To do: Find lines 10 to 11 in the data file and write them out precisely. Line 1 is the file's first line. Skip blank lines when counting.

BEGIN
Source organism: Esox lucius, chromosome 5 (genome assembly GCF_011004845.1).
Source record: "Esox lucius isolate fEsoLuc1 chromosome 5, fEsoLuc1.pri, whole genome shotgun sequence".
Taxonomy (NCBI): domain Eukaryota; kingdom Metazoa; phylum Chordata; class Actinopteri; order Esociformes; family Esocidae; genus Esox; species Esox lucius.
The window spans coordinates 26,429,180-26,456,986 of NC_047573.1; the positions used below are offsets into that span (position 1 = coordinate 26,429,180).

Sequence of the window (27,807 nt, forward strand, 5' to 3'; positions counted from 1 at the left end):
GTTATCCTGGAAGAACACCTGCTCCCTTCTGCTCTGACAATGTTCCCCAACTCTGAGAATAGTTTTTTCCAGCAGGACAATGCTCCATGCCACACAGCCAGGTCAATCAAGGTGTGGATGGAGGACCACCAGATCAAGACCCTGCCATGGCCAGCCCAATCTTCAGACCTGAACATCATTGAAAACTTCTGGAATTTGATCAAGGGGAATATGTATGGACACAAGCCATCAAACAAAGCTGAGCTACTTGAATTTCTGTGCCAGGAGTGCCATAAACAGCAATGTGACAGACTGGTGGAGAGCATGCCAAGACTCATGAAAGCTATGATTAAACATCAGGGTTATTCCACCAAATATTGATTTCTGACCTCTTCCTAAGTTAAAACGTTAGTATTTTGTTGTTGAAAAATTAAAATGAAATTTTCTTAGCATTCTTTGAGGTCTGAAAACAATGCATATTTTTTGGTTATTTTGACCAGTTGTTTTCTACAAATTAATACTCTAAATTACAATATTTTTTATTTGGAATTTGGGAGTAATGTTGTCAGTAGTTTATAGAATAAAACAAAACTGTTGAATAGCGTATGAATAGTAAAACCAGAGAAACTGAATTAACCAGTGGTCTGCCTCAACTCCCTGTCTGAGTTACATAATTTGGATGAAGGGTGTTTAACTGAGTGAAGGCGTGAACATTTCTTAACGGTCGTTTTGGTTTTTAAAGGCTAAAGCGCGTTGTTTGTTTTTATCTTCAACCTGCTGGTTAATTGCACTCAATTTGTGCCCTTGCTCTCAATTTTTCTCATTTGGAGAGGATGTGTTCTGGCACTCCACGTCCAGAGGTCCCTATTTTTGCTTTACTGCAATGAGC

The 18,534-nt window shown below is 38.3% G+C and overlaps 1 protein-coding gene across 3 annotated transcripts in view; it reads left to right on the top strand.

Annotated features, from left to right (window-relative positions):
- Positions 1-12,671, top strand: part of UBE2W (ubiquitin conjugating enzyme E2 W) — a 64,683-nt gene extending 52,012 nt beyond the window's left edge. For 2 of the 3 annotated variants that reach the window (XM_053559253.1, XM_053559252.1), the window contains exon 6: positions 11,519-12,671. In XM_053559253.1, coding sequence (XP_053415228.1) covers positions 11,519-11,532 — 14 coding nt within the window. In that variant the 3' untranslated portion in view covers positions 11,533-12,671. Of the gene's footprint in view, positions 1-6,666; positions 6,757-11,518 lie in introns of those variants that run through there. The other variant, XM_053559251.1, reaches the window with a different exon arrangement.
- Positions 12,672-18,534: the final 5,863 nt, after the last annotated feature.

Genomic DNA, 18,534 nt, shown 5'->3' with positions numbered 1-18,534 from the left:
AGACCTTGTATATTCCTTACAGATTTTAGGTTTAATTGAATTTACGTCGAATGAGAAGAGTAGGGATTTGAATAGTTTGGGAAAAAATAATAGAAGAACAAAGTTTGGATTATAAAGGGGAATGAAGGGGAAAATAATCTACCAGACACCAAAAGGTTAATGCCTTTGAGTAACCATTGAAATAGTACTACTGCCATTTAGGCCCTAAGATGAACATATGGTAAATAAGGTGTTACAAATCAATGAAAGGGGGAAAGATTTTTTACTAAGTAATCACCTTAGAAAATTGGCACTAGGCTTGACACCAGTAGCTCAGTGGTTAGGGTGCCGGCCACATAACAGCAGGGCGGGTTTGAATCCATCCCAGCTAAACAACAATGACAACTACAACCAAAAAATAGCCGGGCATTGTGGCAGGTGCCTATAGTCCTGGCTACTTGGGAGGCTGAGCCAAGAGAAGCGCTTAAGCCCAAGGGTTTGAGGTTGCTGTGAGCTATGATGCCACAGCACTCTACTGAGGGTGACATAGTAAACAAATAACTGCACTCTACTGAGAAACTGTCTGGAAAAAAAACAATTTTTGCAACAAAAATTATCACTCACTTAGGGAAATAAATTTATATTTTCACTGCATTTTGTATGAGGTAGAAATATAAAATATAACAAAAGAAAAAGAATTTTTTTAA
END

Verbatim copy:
- Positions 12,672-18,534: the final 5,863 nt, after the last annotated feature.

Genomic DNA, 18,534 nt, shown 5'->3' with positions numbered 1-18,534 from the left: